From social gaze to bureaucratic standards: Doing race in affirmative action practices in Brazil
Förderung: DFG - Deutsche Forschungsgemeinschaft
Laufzeit: Oktober 2018 - September 2023
Projektleitung: Prof. Dr. Katharina Schramm
Mitarbeiterin: Sarah Lempp, M.A.
The project analyzes racial classification processes in the context of Brazilian affirmative action policies. Focusing on recently established assessment practices for job selection processes in the public service, we ask how race as a category of difference is established and made relevant in the course of bureaucratic, administrative and legal action. To this end, we examine how race is articulated in three distinct settings: in assessment practices in which quota candidates’ self-classification is 'verified', in governmental institutions that are responsible for the setting of the respective standards, and in legal cases in which quota candidates appeal to negative assessments of their self-classification as 'black'.
Instead of asking whether candidates are classified 'correctly' in these procedures, we are interested in the workings of the so-called 'social gaze', which is assumed to structure Brazilians’ perception of race and with which the assessment commissions are supposed to look at the candidates. Our study therefore is guided by the following research questions:
- How is the 'social gaze' enacted and operationalized in the assessment procedures?
- How do governmental and quasi-state institutions translate this 'social gaze' into bureaucratic standards and indicators?
- How is evidence for the commissions’ decisions produced? What counts as evidence?
Using theoretical approaches which emphasize that objects only become relevant through concrete practices that produce, stabilize and maintain them, the project’s main objective is to gain an ethnographically grounded understanding of how race is done in affirmative action practices in Brazil. Methodologically, the primary strategies consist of a) silent observation of assessment commissions, b) interviews as well as socializing with and shadowing of commission members and staff at the respective institutions, c) participant observation in trainings and workshops for members of assessment commissions, d) documental analysis of legal cases and governmental guidelines. The overall research aim of this close accompaniment is to learn how the different actors carry out and describe the assessment practices and the classification of race, not to judge this work politically or morally.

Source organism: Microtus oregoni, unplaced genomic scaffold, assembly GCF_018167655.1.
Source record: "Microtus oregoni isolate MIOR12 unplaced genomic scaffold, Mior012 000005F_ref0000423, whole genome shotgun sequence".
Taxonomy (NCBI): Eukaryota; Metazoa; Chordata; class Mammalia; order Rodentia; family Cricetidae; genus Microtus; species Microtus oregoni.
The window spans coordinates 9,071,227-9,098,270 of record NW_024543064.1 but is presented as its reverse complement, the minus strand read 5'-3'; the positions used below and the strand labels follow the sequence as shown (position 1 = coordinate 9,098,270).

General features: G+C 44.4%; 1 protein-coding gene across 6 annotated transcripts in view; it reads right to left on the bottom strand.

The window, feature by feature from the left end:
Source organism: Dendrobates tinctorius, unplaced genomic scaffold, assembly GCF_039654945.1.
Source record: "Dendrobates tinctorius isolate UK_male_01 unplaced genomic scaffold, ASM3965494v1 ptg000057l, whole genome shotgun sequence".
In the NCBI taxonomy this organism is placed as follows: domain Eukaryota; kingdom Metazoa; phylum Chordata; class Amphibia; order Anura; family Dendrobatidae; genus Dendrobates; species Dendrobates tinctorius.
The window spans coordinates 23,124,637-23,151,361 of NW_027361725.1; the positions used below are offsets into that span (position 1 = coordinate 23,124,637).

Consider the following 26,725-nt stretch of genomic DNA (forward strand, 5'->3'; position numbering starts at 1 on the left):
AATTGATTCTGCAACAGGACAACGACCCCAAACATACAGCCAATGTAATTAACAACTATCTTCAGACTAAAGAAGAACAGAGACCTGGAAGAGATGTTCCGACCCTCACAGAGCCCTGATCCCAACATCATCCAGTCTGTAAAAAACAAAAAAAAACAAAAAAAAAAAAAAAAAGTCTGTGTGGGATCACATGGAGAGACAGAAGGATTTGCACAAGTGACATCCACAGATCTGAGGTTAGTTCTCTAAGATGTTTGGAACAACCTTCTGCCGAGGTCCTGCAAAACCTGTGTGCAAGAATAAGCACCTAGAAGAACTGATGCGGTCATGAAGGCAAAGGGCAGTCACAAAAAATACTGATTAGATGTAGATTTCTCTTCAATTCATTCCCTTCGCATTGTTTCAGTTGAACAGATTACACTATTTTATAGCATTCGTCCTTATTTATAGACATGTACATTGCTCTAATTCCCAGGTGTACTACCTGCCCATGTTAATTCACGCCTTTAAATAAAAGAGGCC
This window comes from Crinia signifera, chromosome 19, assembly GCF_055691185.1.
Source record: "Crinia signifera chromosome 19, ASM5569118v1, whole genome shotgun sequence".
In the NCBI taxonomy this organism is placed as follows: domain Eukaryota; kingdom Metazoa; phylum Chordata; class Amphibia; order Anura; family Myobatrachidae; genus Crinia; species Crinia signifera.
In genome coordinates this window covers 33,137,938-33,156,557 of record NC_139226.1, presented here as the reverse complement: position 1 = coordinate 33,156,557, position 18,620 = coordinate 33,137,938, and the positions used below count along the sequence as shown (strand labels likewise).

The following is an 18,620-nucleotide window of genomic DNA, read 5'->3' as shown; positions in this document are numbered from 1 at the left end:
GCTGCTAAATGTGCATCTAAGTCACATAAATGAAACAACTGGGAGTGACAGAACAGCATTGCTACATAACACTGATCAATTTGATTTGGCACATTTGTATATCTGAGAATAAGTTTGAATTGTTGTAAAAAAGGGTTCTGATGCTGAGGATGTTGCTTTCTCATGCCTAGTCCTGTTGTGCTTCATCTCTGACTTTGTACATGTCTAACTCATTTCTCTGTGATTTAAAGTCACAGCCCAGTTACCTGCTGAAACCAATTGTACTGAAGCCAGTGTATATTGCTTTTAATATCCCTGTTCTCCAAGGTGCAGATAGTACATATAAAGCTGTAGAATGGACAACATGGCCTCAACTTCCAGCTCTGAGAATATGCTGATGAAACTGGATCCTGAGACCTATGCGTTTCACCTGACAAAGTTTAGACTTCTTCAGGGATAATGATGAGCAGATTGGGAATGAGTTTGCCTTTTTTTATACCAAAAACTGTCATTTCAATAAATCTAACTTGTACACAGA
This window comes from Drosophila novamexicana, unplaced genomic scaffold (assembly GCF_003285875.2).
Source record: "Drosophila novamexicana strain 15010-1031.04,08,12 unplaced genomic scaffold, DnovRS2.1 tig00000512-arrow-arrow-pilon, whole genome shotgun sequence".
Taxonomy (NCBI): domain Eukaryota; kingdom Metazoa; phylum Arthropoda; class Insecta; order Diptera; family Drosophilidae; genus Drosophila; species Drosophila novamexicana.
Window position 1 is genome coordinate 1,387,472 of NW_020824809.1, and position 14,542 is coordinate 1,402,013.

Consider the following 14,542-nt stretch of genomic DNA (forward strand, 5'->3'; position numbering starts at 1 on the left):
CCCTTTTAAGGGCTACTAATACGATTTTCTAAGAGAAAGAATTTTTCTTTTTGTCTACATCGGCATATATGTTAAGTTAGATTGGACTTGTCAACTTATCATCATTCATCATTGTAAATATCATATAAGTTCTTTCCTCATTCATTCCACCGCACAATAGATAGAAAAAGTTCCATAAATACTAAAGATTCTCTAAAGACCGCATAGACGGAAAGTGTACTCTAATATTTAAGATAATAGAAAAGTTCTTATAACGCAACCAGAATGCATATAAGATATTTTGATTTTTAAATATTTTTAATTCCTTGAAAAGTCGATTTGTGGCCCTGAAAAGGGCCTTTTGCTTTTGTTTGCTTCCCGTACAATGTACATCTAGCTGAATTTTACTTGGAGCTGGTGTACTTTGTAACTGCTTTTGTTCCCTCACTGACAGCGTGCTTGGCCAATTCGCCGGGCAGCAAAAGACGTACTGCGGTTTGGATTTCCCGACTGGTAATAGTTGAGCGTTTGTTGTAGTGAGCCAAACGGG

Linking postcolonial approaches within Science and Technology Studies with the research fields of classificatory practices, the anthropology of bureaucracy and citizenship studies, the project makes an important contribution to the anthropological study of race. In addition, we offer a new take on the question of affirmative action in Brazil (and comparatively in other settings as well) by focusing on the very practices of categorization and by ethnographically analyzing bureaucratic action and assessment practices in this field – an aspect that until now has received little attention.